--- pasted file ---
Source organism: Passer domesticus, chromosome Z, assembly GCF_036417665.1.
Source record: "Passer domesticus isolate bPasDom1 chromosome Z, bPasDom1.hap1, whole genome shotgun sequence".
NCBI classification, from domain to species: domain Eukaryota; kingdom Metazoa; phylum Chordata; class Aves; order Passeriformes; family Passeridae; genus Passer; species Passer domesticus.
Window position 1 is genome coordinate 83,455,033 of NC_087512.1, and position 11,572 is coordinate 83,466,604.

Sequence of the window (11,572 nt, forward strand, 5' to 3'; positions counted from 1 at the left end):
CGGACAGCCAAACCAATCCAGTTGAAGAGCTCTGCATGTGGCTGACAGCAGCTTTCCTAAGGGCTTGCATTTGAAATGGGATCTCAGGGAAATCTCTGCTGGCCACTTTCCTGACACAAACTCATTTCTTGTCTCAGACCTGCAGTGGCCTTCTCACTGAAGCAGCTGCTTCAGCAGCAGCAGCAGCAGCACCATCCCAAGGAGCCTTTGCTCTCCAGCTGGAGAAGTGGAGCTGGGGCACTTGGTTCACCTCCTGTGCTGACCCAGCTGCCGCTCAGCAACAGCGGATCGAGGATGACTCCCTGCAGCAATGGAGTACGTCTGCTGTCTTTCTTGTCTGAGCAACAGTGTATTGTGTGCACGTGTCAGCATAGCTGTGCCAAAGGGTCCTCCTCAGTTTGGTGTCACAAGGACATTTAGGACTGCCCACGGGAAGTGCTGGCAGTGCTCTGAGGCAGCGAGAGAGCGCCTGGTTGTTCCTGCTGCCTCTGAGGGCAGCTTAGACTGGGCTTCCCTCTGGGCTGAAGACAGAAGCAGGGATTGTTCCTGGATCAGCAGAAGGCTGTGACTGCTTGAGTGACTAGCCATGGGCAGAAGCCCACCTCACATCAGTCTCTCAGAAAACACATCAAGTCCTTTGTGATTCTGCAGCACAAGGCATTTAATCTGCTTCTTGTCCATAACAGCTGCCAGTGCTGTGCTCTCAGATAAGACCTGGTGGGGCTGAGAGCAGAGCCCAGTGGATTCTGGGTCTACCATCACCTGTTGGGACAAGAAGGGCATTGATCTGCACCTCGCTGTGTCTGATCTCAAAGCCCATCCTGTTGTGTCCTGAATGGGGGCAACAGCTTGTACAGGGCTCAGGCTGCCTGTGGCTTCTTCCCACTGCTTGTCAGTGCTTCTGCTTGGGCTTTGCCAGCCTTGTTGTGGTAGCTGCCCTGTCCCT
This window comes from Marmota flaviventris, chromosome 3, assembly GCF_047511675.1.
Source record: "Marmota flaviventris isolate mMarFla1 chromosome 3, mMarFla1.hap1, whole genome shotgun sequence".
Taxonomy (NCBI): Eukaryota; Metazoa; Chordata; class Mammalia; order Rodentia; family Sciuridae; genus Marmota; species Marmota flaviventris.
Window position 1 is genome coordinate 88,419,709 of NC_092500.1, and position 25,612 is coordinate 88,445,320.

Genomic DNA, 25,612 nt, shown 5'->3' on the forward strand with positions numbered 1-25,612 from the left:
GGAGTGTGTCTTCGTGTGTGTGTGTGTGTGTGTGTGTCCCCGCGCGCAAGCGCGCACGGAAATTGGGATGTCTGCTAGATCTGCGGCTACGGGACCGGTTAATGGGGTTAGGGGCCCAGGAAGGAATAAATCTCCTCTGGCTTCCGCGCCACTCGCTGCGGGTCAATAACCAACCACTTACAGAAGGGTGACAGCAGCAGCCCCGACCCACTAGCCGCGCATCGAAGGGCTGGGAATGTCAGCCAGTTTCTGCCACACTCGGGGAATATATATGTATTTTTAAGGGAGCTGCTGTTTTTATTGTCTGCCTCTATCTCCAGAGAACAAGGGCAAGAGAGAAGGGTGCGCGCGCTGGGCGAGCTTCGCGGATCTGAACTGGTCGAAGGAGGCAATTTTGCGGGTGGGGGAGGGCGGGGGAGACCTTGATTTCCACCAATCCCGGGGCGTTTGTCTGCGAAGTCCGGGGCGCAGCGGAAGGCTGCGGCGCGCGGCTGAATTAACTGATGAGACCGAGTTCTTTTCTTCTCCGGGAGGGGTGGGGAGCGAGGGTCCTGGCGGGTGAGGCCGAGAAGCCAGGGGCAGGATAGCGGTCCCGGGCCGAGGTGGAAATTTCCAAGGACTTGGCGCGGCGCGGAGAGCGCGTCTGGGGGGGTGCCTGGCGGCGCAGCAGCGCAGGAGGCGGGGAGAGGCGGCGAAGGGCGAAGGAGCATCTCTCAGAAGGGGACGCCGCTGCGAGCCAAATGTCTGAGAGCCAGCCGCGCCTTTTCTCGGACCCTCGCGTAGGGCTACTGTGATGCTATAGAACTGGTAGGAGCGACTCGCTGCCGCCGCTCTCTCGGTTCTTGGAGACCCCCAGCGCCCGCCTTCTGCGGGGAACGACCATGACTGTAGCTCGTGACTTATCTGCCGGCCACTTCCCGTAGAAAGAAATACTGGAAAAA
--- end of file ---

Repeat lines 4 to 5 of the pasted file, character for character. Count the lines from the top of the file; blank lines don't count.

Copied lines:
Window position 1 is genome coordinate 83,455,033 of NC_087512.1, and position 11,572 is coordinate 83,466,604.

Sequence of the window (11,572 nt, forward strand, 5' to 3'; positions counted from 1 at the left end):